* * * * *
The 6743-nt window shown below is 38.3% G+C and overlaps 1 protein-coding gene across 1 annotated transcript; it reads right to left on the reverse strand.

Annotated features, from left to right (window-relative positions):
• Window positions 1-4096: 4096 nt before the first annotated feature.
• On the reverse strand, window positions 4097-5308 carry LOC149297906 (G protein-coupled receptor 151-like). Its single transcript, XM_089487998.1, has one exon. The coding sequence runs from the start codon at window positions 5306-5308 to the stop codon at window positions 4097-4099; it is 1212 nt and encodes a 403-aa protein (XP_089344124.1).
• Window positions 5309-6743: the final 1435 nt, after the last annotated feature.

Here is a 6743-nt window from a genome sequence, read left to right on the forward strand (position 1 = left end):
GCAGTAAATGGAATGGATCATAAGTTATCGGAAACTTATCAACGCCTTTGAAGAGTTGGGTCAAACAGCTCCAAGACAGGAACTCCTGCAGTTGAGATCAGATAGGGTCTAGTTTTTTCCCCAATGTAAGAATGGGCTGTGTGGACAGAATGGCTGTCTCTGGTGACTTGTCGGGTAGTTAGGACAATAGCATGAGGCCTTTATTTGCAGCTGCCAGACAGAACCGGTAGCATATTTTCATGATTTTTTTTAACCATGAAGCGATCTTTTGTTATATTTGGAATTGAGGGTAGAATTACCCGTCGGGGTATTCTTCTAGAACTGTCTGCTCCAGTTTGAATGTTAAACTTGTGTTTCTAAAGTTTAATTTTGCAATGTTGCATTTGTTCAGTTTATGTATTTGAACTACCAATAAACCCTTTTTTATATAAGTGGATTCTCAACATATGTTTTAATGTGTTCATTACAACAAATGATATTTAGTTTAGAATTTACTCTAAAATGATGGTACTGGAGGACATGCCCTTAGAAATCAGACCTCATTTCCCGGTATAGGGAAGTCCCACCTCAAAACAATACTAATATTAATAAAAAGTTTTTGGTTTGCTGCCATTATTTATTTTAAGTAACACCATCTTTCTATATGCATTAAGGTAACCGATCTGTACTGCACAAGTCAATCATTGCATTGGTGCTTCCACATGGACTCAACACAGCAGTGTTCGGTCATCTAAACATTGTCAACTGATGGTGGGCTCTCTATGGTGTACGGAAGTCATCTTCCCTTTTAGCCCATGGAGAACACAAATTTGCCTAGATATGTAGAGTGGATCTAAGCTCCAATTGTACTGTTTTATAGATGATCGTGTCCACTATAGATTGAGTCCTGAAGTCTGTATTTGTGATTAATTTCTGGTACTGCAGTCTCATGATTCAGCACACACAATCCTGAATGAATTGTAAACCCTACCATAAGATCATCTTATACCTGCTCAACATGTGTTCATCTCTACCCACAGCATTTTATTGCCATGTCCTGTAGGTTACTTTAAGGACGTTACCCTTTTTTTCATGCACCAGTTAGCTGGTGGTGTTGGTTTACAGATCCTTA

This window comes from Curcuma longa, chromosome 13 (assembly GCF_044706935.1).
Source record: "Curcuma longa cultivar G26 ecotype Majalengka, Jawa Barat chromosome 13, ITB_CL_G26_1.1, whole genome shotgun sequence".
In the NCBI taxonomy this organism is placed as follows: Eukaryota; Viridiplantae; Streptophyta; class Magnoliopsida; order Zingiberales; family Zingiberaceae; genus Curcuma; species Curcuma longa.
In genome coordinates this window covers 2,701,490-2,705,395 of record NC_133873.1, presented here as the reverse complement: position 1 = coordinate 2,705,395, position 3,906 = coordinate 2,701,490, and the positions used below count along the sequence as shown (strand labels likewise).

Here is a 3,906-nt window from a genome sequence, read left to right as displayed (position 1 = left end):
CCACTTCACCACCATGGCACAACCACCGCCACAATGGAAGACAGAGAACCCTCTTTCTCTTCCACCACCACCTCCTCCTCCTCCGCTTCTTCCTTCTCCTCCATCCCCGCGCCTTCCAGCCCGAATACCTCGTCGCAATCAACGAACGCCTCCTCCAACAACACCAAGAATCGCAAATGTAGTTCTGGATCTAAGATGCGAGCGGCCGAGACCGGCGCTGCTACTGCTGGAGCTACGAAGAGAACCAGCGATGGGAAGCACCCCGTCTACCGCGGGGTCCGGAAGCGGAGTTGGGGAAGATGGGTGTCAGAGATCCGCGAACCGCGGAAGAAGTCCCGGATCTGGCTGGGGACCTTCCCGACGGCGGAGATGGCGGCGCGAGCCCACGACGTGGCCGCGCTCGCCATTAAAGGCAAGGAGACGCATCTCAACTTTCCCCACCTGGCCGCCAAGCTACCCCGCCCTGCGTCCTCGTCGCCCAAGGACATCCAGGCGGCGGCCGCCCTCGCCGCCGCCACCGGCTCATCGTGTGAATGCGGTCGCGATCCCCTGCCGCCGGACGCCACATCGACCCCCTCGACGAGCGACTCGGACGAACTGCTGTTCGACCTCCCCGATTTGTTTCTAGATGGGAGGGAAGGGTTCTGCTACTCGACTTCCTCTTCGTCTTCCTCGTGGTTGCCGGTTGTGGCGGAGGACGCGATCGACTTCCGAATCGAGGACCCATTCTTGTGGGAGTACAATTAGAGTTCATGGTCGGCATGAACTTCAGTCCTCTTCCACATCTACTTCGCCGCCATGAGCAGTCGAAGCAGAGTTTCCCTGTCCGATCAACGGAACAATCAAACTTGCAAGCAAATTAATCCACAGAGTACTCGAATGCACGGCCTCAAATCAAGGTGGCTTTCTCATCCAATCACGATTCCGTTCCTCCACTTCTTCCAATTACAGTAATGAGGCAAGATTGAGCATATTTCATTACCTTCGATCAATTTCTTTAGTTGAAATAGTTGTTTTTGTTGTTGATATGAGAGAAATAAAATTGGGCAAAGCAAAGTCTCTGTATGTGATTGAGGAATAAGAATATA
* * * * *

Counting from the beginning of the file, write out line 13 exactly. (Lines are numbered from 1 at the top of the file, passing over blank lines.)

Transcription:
CCACTTCACCACCATGGCACAACCACCGCCACAATGGAAGACAGAGAACCCTCTTTCTCTTCCACCACCACCTCCTCCTCCTCCGCTTCTTCCTTCTCCTCCATCCCCGCGCCTTCCAGCCCGAATACCTCGTCGCAATCAACGAACGCCTCCTCCAACAACACCAAGAATCGCAAATGTAGTTCTGGATCTAAGATGCGAGCGGCCGAGACCGGCGCTGCTACTGCTGGAGCTACGAAGAGAACCAGCGATGGGAAGCACCCCGTCTACCGCGGGGTCCGGAAGCGGAGTTGGGGAAGATGGGTGTCAGAGATCCGCGAACCGCGGAAGAAGTCCCGGATCTGGCTGGGGACCTTCCCGACGGCGGAGATGGCGGCGCGAGCCCACGACGTGGCCGCGCTCGCCATTAAAGGCAAGGAGACGCATCTCAACTTTCCCCACCTGGCCGCCAAGCTACCCCGCCCTGCGTCCTCGTCGCCCAAGGACATCCAGGCGGCGGCCGCCCTCGCCGCCGCCACCGGCTCATCGTGTGAATGCGGTCGCGATCCCCTGCCGCCGGACGCCACATCGACCCCCTCGACGAGCGACTCGGACGAACTGCTGTTCGACCTCCCCGATTTGTTTCTAGATGGGAGGGAAGGGTTCTGCTACTCGACTTCCTCTTCGTCTTCCTCGTGGTTGCCGGTTGTGGCGGAGGACGCGATCGACTTCCGAATCGAGGACCCATTCTTGTGGGAGTACAATTAGAGTTCATGGTCGGCATGAACTTCAGTCCTCTTCCACATCTACTTCGCCGCCATGAGCAGTCGAAGCAGAGTTTCCCTGTCCGATCAACGGAACAATCAAACTTGCAAGCAAATTAATCCACAGAGTACTCGAATGCACGGCCTCAAATCAAGGTGGCTTTCTCATCCAATCACGATTCCGTTCCTCCACTTCTTCCAATTACAGTAATGAGGCAAGATTGAGCATATTTCATTACCTTCGATCAATTTCTTTAGTTGAAATAGTTGTTTTTGTTGTTGATATGAGAGAAATAAAATTGGGCAAAGCAAAGTCTCTGTATGTGATTGAGGAATAAGAATATA